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Comment Re:Legacy robberies (Score 1) 268

The source code in the presentation is for an off-the-shelf (and quite popular) microcontroller set that is sold at Maker Fairs to hobbyist teens. The entire protocol and the weakness of said protocol is exposed in said source code.

Just because you cannot imagine how he did it doesn't mean that it's unimaginable that someone could do this. It simply means you're out of his league.


Submission + - Wii in-game friend lists won't be universal

John writes: "As reported on Tuesday, GameSpy are assisting Nintendo in implementing Wi-Fi driven features into future Wii games. Rather than provide one friend list applicable for all Wii online games though, as is the case with many of the other formats, Nintendo has decided to stick with the current set up: users still have to make their friends list for every game played. 106333"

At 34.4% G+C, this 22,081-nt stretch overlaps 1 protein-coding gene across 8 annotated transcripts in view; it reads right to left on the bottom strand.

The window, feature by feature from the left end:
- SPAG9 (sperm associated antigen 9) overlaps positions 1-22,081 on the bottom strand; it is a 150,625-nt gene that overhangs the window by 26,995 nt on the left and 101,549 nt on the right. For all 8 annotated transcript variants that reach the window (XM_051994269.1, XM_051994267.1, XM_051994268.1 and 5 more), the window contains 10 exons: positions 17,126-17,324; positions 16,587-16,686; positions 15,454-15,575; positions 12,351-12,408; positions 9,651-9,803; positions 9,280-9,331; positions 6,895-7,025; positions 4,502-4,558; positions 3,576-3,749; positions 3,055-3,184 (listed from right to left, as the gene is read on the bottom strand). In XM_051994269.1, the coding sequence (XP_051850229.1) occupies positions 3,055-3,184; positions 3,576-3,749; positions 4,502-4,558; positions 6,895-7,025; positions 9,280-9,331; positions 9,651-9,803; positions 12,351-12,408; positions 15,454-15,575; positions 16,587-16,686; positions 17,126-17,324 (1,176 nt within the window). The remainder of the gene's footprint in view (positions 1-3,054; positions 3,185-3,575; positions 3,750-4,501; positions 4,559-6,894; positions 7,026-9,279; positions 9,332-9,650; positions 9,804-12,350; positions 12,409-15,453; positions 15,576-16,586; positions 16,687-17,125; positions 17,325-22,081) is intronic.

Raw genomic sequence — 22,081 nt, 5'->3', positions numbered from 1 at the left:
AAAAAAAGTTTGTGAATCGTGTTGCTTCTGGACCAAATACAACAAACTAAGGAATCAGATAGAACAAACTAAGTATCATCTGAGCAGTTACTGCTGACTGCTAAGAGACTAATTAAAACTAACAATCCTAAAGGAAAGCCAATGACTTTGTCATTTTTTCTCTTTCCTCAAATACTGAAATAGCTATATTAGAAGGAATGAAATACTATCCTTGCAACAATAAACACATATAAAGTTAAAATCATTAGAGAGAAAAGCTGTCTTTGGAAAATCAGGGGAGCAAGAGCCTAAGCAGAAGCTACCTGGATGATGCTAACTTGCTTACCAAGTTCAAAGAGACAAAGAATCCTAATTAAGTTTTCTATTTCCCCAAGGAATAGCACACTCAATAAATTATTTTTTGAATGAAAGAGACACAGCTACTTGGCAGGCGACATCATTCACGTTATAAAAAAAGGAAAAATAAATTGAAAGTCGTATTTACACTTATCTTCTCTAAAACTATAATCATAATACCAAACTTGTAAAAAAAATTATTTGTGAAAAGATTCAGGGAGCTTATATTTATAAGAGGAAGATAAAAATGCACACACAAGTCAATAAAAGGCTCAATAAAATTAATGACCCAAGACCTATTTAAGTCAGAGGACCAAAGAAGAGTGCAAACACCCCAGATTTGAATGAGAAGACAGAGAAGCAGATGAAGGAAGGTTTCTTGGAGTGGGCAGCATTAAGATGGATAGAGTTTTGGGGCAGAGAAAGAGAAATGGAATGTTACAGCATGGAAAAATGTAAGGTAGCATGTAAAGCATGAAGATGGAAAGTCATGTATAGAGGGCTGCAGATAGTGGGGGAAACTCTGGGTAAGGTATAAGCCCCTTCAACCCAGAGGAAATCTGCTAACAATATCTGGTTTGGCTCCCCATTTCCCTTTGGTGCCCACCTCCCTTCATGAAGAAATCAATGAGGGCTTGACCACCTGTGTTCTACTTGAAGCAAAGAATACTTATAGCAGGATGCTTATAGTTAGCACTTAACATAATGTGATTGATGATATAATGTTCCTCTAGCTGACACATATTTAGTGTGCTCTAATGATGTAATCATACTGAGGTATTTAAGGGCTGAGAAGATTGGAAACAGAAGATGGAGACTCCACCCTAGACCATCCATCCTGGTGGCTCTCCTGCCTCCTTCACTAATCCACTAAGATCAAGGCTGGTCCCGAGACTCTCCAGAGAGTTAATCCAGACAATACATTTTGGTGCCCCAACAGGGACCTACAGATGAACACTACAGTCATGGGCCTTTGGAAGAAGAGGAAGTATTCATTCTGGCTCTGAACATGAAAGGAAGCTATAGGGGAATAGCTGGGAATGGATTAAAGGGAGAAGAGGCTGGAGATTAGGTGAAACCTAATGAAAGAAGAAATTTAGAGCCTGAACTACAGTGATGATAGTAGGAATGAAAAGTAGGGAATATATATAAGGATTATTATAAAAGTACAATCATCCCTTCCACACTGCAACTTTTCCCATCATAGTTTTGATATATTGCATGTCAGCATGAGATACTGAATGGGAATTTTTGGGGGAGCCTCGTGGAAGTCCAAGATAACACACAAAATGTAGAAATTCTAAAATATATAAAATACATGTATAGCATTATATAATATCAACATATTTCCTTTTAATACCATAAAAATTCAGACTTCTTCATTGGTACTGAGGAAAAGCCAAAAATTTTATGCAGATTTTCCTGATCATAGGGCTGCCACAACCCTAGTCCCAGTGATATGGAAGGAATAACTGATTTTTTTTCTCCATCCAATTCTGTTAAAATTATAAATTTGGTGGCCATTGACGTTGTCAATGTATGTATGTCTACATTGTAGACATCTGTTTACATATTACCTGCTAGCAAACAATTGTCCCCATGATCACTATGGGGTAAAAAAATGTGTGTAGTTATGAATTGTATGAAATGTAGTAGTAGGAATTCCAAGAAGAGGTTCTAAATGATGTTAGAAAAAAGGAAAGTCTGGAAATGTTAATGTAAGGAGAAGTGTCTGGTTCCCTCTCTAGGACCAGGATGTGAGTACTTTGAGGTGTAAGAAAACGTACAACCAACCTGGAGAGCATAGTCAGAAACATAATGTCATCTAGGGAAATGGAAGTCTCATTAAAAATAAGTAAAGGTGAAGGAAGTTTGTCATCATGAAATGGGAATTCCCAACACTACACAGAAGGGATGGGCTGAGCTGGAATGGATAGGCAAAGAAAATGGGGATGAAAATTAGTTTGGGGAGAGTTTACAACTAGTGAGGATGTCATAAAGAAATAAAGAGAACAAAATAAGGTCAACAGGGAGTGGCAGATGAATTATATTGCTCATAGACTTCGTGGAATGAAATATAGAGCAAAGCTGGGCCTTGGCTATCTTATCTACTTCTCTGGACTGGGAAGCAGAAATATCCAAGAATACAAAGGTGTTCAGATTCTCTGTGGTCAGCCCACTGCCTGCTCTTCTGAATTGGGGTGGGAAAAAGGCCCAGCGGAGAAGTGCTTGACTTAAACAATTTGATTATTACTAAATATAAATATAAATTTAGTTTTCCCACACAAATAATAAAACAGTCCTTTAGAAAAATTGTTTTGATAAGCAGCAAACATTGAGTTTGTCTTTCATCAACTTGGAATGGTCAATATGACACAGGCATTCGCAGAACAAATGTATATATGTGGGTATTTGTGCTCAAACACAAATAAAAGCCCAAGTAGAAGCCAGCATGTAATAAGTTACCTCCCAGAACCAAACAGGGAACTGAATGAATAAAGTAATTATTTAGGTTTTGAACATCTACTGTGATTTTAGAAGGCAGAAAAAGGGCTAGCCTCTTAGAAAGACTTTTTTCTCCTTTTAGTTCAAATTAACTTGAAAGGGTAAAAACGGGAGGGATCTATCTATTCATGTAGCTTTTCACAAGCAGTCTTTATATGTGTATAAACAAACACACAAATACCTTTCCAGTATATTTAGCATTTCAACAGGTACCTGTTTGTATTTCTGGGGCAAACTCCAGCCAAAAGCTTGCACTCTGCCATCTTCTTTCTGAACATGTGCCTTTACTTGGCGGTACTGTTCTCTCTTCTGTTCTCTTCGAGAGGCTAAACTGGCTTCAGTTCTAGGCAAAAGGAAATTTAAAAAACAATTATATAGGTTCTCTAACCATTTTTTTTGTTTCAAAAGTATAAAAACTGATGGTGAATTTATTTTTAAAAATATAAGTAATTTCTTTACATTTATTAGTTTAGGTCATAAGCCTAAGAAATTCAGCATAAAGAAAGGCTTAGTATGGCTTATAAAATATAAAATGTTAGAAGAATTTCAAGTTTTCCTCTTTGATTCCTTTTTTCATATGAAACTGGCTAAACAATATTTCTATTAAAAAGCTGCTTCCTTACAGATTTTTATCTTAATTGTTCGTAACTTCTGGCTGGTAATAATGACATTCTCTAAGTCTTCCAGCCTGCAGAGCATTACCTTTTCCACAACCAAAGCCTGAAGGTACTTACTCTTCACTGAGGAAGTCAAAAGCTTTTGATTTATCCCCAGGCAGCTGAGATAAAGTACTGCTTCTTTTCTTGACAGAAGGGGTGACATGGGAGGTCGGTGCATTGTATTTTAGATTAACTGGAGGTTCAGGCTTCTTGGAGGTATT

Submission + - Details emerge on PSP FFT: Lion War multiplayer

njkid1 writes: "It was announced late last year that the upcoming Final Fantasy Tactics remake for the PSP would include new characters, new jobs, the addition of cel-shaded cutscenes, and an overhauled soundtrack. Perhaps most intruigingly, a multiplayer mode was also announced, but details have been sparse until today. AFC-HSUIT&ATTR=DIGG"
PlayStation (Games)

Submission + - PAL PS3 backwards compatibility update